The Riverside has been around for 100 years. But since I’ve lived in Boulder (summer of 2008) nothing has been in its place and it sat empty. What real estate, I’ve always thought to myself as I pass it, it’s right on Boulder Creek and downtown. The Riverside building now includes an event space, a co-working space, and the food component which makes for a vibrant, community.
Now comes Food at the Riverside, coupled with chef Corey Buck, previously of John’s Restaurant.
He has teamed up with seasoned restauranteur David Nestler, who has opened a dozen successful restaurants in Nashville before coming to Boulder.
The food component is a mix of three parts – a street level cafe, an outdoor patio featuring brunch, lunch and a sunset menu six days a week and the soon to come, romantic restaurant down below that they’re working on now. From all three concepts, at full capacity, they expect to employ 50-70 people across their restaurants.
Downstairs, their cornerstone restaurant, will be called Cellar at the Riverside, a dinner concept that should be launched in the next few months. Sitting 68, Buck is excited about all his wine that he has preserved and saved from his John’s days that are tucked away in a warehouse, ready to be opened and offered.
The wall, still intact (see below) is 100-year flagstone that was mined in Lyons, which will add to the classic, yet romantic ambiance. In addition, they want to pay homage to the creek they reside alongside, where the sound of the creek rushing by will always be intact downstairs in the cellar restaurant (thanks to a microphone).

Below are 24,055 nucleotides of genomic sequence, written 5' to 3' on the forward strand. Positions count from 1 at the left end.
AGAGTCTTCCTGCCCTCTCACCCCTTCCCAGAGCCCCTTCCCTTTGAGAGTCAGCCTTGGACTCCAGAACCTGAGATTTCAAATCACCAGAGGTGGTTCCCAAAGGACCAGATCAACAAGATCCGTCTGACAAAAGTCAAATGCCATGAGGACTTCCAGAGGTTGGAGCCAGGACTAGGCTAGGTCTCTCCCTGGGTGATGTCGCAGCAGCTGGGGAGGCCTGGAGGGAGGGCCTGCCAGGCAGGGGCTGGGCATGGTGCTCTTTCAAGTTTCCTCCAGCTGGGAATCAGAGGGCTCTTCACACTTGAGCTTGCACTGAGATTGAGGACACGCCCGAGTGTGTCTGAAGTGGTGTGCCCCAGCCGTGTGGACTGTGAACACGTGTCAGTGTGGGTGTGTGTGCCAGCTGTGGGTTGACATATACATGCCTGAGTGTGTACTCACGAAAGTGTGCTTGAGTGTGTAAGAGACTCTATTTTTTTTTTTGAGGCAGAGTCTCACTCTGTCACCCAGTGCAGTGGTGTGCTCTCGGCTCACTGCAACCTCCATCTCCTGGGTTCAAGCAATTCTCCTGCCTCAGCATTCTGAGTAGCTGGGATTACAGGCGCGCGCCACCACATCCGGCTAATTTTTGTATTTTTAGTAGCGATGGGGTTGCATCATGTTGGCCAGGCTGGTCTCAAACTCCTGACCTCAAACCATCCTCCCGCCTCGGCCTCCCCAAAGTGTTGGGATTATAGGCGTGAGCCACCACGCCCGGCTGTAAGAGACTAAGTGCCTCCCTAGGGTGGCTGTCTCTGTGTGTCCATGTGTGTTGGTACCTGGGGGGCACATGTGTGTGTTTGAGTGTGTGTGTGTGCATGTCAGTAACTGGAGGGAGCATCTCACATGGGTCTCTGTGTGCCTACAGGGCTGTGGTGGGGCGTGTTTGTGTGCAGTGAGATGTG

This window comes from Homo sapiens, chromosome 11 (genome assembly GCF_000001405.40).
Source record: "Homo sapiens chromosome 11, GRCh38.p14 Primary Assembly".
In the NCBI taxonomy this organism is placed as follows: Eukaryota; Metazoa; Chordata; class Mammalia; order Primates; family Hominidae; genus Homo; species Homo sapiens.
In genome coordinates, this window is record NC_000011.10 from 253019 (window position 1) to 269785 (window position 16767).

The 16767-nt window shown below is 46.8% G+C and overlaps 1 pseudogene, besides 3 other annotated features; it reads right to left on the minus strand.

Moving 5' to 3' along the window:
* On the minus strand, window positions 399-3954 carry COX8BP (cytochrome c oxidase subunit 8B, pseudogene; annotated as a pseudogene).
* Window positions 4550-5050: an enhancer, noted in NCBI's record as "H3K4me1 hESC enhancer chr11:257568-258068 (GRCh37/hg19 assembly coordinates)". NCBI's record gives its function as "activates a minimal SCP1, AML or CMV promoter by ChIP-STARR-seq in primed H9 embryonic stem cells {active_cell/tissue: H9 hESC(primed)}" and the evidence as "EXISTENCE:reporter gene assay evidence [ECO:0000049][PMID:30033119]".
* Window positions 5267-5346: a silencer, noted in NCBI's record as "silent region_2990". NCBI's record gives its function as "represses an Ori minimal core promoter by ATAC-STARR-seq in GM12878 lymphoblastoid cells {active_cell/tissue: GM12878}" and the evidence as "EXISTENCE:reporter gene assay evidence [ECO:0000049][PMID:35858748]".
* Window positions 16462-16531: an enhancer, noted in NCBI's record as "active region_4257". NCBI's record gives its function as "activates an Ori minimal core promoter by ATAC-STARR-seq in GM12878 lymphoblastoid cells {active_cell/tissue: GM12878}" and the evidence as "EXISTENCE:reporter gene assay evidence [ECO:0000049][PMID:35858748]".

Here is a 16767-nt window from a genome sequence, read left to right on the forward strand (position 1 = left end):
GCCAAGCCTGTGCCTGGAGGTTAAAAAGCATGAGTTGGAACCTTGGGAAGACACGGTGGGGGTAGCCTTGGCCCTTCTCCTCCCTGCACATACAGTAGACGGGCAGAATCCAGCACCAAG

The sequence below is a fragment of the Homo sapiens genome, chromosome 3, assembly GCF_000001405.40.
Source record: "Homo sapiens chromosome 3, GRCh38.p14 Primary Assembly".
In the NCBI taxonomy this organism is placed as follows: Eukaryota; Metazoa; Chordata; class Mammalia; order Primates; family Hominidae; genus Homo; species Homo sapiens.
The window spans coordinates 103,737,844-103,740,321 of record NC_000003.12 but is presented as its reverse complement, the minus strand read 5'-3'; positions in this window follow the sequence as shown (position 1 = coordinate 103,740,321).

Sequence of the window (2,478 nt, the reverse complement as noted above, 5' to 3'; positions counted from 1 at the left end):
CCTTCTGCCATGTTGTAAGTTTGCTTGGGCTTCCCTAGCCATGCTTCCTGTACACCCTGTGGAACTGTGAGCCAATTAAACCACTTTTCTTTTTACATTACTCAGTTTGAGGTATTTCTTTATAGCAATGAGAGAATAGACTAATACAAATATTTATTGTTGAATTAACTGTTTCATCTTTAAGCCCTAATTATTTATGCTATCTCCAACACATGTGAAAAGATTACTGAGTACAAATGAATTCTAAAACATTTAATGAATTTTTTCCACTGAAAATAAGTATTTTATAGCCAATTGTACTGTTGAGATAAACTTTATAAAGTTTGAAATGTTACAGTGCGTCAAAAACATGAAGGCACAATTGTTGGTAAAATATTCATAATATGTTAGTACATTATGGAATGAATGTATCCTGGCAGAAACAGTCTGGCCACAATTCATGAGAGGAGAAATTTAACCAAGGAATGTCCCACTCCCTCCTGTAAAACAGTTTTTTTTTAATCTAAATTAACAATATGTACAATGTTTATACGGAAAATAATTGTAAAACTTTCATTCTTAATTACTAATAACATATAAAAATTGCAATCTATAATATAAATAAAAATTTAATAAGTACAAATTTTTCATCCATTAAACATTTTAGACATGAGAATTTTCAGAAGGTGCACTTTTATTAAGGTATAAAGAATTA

The patio plays live music, and seats 100. You can expect to find heat lamps for colder months, making it still accessible for those sunny Boulder days and they’ll also offer blankets for when you sit on what they call “Boulder’s best patio.”
Buck’s (below) style is very eclectic, but as he says, rooted in technique from his time he has spent cooking in France and Italy. I thought another interesting antidote was that Buck only takes Escoffier graduates, to fill up his kitchen. He loves acting as a mentor to the recent grads, and it’s a great program to bring them up in the ranks, while filling his kitchen with innovative, eager chefs.
With the background behind the restaurants, and another fine dining restaurant being added to the mix to Boulder’s downtown, I have high hopes for Food at the Riverside. The space is vibrant, with exposed brick, the rushing creekside, bright lights and windows that are facing west. There’s the appreciation that the cafe, patio, or restaurant downstairs are options and as long as the food and experience of service can stay consistent, I think they’ll have a crowd pleasing winner on their hands.